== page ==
Review by Ian Keogh
Peter Grant is a trainee wizard and a full time police detective, assigned to the Met’s Special Assessment Unit run by Chief Inspector Thomas Nightingale, that unit responsible for investigating London’s supernatural crimes. However, Grant’s just the means by which Action at a Distance is set in motion, as it’s a period piece primarily featuring 1957, with threads heading back to World War II.
As creator of the Rivers of London novels, Ben Aaronovitch’s name earns the largest credit font on the cover, but only Andrew Cartmel is credited for the writing inside on a story that sees Brian Williamson take over the art from Lee Sullivan. It’s an unpleasant glimpse into the corridors of power as a serial killer is protected, his disgusting indulgences permitted on the basis that he’s useful to the nation. He’s German, co-opted after the end of World War II and working in a secret government research establishment.
It’s a clever plot well developed, readers both appalled by the criminal’s freedom, yet following the story from Nightingale’s confident view, so equally confident the predator’s time is short. Along the way Cartmel throws in clever references to other characters from the Rivers of London novels and graphic novels, which have a shared continuity, and some mind warping facts about the UK’s early atomic energy procedures.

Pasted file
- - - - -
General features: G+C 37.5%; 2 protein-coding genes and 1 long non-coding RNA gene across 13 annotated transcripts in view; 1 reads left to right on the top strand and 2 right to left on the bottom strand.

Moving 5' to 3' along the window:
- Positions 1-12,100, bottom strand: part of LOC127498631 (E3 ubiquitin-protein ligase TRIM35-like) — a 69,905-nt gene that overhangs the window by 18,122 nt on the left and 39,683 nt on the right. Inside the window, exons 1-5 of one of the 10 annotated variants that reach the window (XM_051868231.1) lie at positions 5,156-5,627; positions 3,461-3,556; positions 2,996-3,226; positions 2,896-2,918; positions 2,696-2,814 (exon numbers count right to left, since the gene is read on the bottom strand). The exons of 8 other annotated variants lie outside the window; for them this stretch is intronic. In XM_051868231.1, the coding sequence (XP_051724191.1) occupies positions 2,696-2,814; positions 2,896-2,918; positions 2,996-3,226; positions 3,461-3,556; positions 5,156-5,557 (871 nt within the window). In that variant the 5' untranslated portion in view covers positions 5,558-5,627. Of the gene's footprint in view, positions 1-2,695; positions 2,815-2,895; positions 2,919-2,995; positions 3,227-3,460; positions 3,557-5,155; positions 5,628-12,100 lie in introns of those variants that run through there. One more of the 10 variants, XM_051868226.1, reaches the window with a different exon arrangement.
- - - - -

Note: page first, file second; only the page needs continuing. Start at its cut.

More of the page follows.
Williamson drew the short back-ups in Water Weed, and his art is heavy on shopped in backgrounds, but he supplies a suitably grainy look to them. He’s good at letting readers know what people are thinking, a useful skill when it comes to the enigmatic Nightingale, and he supplies a nice bloodhound as well.
Celeste Bronfman’s four comedy single pagers are this time drawn by Mariano Laclaustra, who’s the artist on The Fey and the Furious, which follows, so perhaps a pattern is developing. They’re slight, but catch up on supporting characters not seen in the main story. Events featured in it are expanded on in the four articles closing the book, all interesting and informative, especially the information about illusionist Jasper Maskeyne transferring his skills from the stage to the battlefield during World War II. There’s no separate credit, so presumably we’ve Cartmel to thank.
The Rivers of London graphic novels have been consistently entertaining, and despite the change of artist, the story of Angus Strallen, Uwe Fischer and Thomas Nightingale continues that run.